NBA Playoffs 2012: What to Expect from LeBron James in Game 7, Heat vs. Celtics

Elijah Abramson@@BasesandBasketsCorrespondent IIIJune 8, 2012

BOSTON, MA - JUNE 07:  LeBron James #6 of the Miami Heat looks to pass in the first quarter against Paul Pierce #34 of the Boston Celtics in Game Six of the Eastern Conference Finals in the 2012 NBA Playoffs on June 7, 2012 at TD Garden in Boston, Massachusetts. NOTE TO USER: User expressly acknowledges and agrees that, by downloading and or using this photograph, User is consenting to the terms and conditions of the Getty Images License Agreement.  (Photo by Jim Rogash/Getty Images)
Jim Rogash/Getty Images

In Game 6, LeBron James put on one of the greatest playoff performances of all time.

19 for 26 is something truly special. You can do the math - that's over 70 percent. Of course he hit his shots around the basket, but he drained nearly every jumper and outside shot he took.

He was unstoppable.

Not only did he put on an offensive clinic, but to the disgust of LeBron's haters, James' performance was one of the most clutch of all time. His legacy was on the line—as was the future of the Miami Heat. People had already begun speculating how to break up the Big Three in Miami.

And many people were watching—probably hoping he would fail.

Don't forget: this amazing show was against a team that allowed less than 90 points per game in the regular season.

So what should we expect from King James in Game 7?

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Well, the three-time NBA MVP has averaged over 30 points and nearly 10 assists this postseason, and if he wants to take over a game he can (and must) do it.

Dwyane Wade has been too inconsistent this postseason, and it is hard to expect an outstanding performance from the recently reactivated Chris Bosh.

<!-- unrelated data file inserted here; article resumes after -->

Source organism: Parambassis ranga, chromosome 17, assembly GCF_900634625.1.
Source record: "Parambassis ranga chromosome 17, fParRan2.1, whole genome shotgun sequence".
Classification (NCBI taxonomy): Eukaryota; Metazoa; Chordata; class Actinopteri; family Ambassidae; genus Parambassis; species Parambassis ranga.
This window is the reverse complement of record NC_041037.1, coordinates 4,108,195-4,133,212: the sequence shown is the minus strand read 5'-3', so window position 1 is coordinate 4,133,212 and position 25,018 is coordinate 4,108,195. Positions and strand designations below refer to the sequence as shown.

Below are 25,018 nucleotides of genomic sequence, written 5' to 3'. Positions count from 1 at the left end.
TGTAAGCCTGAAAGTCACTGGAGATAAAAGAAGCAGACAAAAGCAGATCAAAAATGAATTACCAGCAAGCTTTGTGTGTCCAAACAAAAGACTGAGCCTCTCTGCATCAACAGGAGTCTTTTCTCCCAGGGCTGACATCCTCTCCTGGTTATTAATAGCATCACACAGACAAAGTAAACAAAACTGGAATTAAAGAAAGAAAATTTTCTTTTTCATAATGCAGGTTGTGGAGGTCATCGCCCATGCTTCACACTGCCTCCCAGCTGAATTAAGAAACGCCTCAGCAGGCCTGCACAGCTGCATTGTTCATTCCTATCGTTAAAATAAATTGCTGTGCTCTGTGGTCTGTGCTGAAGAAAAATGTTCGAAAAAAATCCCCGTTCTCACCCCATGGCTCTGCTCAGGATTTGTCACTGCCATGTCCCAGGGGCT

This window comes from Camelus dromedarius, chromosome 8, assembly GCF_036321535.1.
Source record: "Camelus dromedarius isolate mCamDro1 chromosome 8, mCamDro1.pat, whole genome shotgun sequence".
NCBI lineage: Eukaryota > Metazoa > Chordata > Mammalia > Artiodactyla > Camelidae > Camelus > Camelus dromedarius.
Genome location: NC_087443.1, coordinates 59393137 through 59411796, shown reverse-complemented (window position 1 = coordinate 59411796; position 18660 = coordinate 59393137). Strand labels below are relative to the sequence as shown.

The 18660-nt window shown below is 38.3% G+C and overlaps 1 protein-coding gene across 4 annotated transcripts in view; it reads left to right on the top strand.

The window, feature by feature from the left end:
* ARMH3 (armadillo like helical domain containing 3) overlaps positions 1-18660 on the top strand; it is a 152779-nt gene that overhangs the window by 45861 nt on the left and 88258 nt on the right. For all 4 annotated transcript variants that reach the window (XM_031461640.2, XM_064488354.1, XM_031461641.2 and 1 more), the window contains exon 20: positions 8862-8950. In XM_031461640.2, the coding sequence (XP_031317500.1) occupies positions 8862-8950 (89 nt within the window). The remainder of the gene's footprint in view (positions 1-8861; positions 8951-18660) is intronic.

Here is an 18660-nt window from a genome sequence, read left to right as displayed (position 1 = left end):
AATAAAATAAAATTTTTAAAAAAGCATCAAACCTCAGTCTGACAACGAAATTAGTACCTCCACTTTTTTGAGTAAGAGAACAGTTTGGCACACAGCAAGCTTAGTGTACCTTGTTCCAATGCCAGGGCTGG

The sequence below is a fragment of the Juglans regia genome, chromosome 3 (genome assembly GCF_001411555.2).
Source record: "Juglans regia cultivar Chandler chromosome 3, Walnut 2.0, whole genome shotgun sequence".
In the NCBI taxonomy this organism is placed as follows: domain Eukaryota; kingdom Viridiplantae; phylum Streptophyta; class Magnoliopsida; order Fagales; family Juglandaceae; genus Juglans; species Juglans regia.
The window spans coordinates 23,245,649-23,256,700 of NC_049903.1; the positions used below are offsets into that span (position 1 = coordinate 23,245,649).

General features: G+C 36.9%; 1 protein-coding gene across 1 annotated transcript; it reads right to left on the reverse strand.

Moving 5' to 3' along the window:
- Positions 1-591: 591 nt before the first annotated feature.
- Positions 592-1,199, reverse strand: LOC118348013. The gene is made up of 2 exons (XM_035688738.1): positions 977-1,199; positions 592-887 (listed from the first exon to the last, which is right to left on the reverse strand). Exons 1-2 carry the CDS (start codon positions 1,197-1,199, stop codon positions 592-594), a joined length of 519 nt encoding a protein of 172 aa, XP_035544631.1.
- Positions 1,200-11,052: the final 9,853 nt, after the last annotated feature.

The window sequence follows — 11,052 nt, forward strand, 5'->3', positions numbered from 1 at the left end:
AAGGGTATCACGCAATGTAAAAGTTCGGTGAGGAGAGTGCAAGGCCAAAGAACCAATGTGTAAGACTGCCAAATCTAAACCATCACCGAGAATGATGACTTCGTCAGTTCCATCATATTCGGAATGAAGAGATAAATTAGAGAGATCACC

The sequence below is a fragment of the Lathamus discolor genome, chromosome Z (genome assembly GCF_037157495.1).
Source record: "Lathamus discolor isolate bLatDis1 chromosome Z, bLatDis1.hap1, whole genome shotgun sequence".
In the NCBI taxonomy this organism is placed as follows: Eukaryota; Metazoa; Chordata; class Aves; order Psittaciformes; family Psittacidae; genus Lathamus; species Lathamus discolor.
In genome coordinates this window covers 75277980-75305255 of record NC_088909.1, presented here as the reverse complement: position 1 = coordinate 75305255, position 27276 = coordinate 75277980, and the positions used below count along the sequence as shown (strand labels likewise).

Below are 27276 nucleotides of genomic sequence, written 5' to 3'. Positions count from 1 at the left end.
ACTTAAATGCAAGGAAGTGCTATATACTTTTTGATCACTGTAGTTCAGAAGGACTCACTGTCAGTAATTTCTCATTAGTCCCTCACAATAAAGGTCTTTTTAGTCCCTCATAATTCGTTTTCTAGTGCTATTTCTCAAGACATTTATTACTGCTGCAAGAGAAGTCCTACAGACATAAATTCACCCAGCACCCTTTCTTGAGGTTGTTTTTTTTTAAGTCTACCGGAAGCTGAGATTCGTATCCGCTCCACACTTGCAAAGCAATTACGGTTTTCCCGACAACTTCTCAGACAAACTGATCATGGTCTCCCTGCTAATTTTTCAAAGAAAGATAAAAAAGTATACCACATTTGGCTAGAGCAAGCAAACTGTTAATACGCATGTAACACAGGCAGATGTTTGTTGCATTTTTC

We have seen that the role players perform pathetically, too. In Game 6, three-point specialist Mike Miller missed all three of his three-pointers and Udonis Haslem managed to make only two of his six shots.

With that in mind, James will be nothing short of spectacular—he knows the Heat depend on him. He may not shoot 19 of 26, but he doesn't need to do that. If he stays within himself and makes somewhere just shy of 60 percent of his shots and goes for 35, he will be just fine.

On top of that, there is no reason why LeBron can't record a triple-double.

If he can impact the game at both ends of the floor, as he has been doing, the Celtics won't be able to stop him. Even though they may be the most experienced team left in the playoffs, LeBron's talent will be too much to overcome.

Last year in the playoffs, as we all know, LeBron failed to show up when it mattered most. He has already shown that he will not make the same mistake this year, with incredibly clutch performances against the Pacers and the Celtics, two teams that are more well-rounded than the Heat.

LeBron James proved that at his best, he is one of the greatest players of all time—and certainly better than Kobe Bryant.

He will perform like only he can, and should lead the Heat into the Finals.

Not only that, but if LeBron James keeps his mouth shut and continues to play like he wants to win a title, he will.

Yes, it's really that simple.